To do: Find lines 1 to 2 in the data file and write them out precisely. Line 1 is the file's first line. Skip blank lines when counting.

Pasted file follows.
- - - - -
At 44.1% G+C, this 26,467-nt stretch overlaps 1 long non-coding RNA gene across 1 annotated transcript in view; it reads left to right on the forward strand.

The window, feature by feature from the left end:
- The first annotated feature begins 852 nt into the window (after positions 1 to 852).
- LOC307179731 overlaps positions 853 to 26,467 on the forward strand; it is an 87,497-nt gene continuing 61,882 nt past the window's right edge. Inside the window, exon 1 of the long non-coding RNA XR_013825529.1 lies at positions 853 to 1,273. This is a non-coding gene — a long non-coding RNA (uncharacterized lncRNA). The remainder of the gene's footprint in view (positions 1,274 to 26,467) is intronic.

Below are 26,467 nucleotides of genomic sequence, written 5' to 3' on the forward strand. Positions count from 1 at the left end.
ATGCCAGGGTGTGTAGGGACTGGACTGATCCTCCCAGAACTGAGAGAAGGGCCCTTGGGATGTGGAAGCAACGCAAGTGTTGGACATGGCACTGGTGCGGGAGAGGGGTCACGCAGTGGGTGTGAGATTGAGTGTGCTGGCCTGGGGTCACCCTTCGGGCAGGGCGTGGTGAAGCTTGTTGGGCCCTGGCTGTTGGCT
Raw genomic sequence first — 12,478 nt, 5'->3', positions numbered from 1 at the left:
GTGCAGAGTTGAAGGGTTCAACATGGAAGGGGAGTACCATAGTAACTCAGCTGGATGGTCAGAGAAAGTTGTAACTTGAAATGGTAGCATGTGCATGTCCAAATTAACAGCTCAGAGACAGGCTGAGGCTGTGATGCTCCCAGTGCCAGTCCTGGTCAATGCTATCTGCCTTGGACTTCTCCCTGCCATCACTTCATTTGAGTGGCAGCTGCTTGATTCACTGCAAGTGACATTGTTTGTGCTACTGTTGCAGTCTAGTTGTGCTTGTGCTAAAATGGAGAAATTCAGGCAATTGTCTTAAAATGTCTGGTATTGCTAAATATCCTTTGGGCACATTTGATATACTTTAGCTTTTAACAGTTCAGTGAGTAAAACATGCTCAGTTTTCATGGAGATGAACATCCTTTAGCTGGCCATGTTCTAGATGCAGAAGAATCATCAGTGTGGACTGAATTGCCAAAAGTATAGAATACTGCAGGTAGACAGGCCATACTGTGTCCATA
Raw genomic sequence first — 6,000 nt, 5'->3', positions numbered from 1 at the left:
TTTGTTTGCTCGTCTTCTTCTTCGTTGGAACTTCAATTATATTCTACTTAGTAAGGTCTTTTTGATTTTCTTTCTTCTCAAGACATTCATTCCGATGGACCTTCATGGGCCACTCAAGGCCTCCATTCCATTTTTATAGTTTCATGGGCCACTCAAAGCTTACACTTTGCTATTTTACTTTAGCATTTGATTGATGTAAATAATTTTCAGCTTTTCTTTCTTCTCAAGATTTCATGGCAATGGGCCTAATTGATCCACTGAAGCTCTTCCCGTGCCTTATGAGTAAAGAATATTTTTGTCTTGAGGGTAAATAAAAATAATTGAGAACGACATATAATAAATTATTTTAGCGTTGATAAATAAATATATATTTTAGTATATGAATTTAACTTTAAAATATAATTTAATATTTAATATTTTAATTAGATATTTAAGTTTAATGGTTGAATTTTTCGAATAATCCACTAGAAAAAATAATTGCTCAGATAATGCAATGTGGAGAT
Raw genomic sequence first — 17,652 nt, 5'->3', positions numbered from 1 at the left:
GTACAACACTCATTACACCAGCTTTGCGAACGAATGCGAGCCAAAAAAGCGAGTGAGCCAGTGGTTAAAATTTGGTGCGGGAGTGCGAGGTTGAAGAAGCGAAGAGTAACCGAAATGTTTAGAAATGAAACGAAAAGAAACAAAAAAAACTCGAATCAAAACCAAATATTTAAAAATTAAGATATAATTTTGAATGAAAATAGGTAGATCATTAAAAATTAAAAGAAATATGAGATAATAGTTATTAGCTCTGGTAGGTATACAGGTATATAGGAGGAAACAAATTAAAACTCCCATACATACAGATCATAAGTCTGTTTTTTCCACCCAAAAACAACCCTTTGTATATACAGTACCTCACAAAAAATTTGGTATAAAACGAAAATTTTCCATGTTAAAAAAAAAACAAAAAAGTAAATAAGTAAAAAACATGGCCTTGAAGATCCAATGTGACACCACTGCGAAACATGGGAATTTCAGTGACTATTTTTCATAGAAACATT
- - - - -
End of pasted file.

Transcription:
At 44.1% G+C, this 26,467-nt stretch overlaps 1 long non-coding RNA gene across 1 annotated transcript in view; it reads left to right on the forward strand.

The window, feature by feature from the left end: